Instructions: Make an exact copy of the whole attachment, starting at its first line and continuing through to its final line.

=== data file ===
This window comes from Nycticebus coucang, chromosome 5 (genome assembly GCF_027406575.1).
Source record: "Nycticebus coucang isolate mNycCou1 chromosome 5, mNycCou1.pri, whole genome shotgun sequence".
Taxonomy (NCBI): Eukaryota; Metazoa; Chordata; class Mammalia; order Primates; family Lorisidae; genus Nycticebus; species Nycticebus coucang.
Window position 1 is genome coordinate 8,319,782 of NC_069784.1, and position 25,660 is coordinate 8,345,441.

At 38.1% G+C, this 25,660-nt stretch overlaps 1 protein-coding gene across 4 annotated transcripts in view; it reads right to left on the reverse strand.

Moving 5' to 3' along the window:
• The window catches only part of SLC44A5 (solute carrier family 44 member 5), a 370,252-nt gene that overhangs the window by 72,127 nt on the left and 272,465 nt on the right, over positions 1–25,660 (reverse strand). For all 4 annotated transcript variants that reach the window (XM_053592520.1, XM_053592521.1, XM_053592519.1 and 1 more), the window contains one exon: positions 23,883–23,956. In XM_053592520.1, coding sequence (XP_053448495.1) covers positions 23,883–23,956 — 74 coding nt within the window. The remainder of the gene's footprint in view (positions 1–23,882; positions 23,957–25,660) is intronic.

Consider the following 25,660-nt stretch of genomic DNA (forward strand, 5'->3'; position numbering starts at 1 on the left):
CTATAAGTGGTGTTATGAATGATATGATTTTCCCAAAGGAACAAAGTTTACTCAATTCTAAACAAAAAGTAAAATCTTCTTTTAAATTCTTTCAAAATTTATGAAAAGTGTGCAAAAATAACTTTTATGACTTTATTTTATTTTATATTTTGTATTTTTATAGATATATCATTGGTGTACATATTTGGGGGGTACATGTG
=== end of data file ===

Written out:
This window comes from Nycticebus coucang, chromosome 5 (genome assembly GCF_027406575.1).
Source record: "Nycticebus coucang isolate mNycCou1 chromosome 5, mNycCou1.pri, whole genome shotgun sequence".
Taxonomy (NCBI): Eukaryota; Metazoa; Chordata; class Mammalia; order Primates; family Lorisidae; genus Nycticebus; species Nycticebus coucang.
Window position 1 is genome coordinate 8,319,782 of NC_069784.1, and position 25,660 is coordinate 8,345,441.

At 38.1% G+C, this 25,660-nt stretch overlaps 1 protein-coding gene across 4 annotated transcripts in view; it reads right to left on the reverse strand.

Moving 5' to 3' along the window:
• The window catches only part of SLC44A5 (solute carrier family 44 member 5), a 370,252-nt gene that overhangs the window by 72,127 nt on the left and 272,465 nt on the right, over positions 1–25,660 (reverse strand). For all 4 annotated transcript variants that reach the window (XM_053592520.1, XM_053592521.1, XM_053592519.1 and 1 more), the window contains one exon: positions 23,883–23,956. In XM_053592520.1, coding sequence (XP_053448495.1) covers positions 23,883–23,956 — 74 coding nt within the window. The remainder of the gene's footprint in view (positions 1–23,882; positions 23,957–25,660) is intronic.

Consider the following 25,660-nt stretch of genomic DNA (forward strand, 5'->3'; position numbering starts at 1 on the left):
CTATAAGTGGTGTTATGAATGATATGATTTTCCCAAAGGAACAAAGTTTACTCAATTCTAAACAAAAAGTAAAATCTTCTTTTAAATTCTTTCAAAATTTATGAAAAGTGTGCAAAAATAACTTTTATGACTTTATTTTATTTTATATTTTGTATTTTTATAGATATATCATTGGTGTACATATTTGGGGGGTACATGTG